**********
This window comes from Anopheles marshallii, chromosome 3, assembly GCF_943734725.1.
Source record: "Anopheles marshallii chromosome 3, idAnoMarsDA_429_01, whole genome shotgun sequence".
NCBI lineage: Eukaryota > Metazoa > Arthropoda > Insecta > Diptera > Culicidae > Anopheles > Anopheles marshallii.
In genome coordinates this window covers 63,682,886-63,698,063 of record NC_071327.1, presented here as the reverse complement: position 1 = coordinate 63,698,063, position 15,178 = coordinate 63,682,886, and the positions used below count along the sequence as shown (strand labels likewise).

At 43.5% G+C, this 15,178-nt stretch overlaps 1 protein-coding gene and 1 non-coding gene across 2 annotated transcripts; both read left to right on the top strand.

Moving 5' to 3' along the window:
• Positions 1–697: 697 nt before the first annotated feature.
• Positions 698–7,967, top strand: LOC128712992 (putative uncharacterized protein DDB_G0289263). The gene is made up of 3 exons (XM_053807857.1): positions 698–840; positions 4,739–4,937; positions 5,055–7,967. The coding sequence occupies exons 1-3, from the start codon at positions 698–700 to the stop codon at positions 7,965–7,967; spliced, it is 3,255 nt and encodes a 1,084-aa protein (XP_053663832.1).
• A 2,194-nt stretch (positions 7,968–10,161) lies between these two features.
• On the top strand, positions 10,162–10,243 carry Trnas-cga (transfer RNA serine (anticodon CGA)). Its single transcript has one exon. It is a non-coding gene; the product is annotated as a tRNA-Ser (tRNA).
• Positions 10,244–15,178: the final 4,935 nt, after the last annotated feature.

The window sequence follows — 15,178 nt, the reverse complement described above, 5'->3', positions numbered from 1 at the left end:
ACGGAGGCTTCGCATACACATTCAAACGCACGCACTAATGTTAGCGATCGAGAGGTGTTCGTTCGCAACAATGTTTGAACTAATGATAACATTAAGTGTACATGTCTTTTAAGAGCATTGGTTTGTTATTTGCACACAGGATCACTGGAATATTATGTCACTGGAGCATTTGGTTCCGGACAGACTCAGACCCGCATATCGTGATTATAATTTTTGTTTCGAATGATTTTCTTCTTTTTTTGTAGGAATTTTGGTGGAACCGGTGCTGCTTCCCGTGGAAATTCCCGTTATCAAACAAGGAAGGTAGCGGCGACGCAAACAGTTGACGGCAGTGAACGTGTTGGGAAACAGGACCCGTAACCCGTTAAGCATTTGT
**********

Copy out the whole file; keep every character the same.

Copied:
This window comes from Anopheles marshallii, chromosome 3, assembly GCF_943734725.1.
Source record: "Anopheles marshallii chromosome 3, idAnoMarsDA_429_01, whole genome shotgun sequence".
NCBI lineage: Eukaryota > Metazoa > Arthropoda > Insecta > Diptera > Culicidae > Anopheles > Anopheles marshallii.
In genome coordinates this window covers 63,682,886-63,698,063 of record NC_071327.1, presented here as the reverse complement: position 1 = coordinate 63,698,063, position 15,178 = coordinate 63,682,886, and the positions used below count along the sequence as shown (strand labels likewise).

At 43.5% G+C, this 15,178-nt stretch overlaps 1 protein-coding gene and 1 non-coding gene across 2 annotated transcripts; both read left to right on the top strand.

Moving 5' to 3' along the window:
• Positions 1–697: 697 nt before the first annotated feature.
• Positions 698–7,967, top strand: LOC128712992 (putative uncharacterized protein DDB_G0289263). The gene is made up of 3 exons (XM_053807857.1): positions 698–840; positions 4,739–4,937; positions 5,055–7,967. The coding sequence occupies exons 1-3, from the start codon at positions 698–700 to the stop codon at positions 7,965–7,967; spliced, it is 3,255 nt and encodes a 1,084-aa protein (XP_053663832.1).
• A 2,194-nt stretch (positions 7,968–10,161) lies between these two features.
• On the top strand, positions 10,162–10,243 carry Trnas-cga (transfer RNA serine (anticodon CGA)). Its single transcript has one exon. It is a non-coding gene; the product is annotated as a tRNA-Ser (tRNA).
• Positions 10,244–15,178: the final 4,935 nt, after the last annotated feature.

The window sequence follows — 15,178 nt, the reverse complement described above, 5'->3', positions numbered from 1 at the left end:
ACGGAGGCTTCGCATACACATTCAAACGCACGCACTAATGTTAGCGATCGAGAGGTGTTCGTTCGCAACAATGTTTGAACTAATGATAACATTAAGTGTACATGTCTTTTAAGAGCATTGGTTTGTTATTTGCACACAGGATCACTGGAATATTATGTCACTGGAGCATTTGGTTCCGGACAGACTCAGACCCGCATATCGTGATTATAATTTTTGTTTCGAATGATTTTCTTCTTTTTTTGTAGGAATTTTGGTGGAACCGGTGCTGCTTCCCGTGGAAATTCCCGTTATCAAACAAGGAAGGTAGCGGCGACGCAAACAGTTGACGGCAGTGAACGTGTTGGGAAACAGGACCCGTAACCCGTTAAGCATTTGT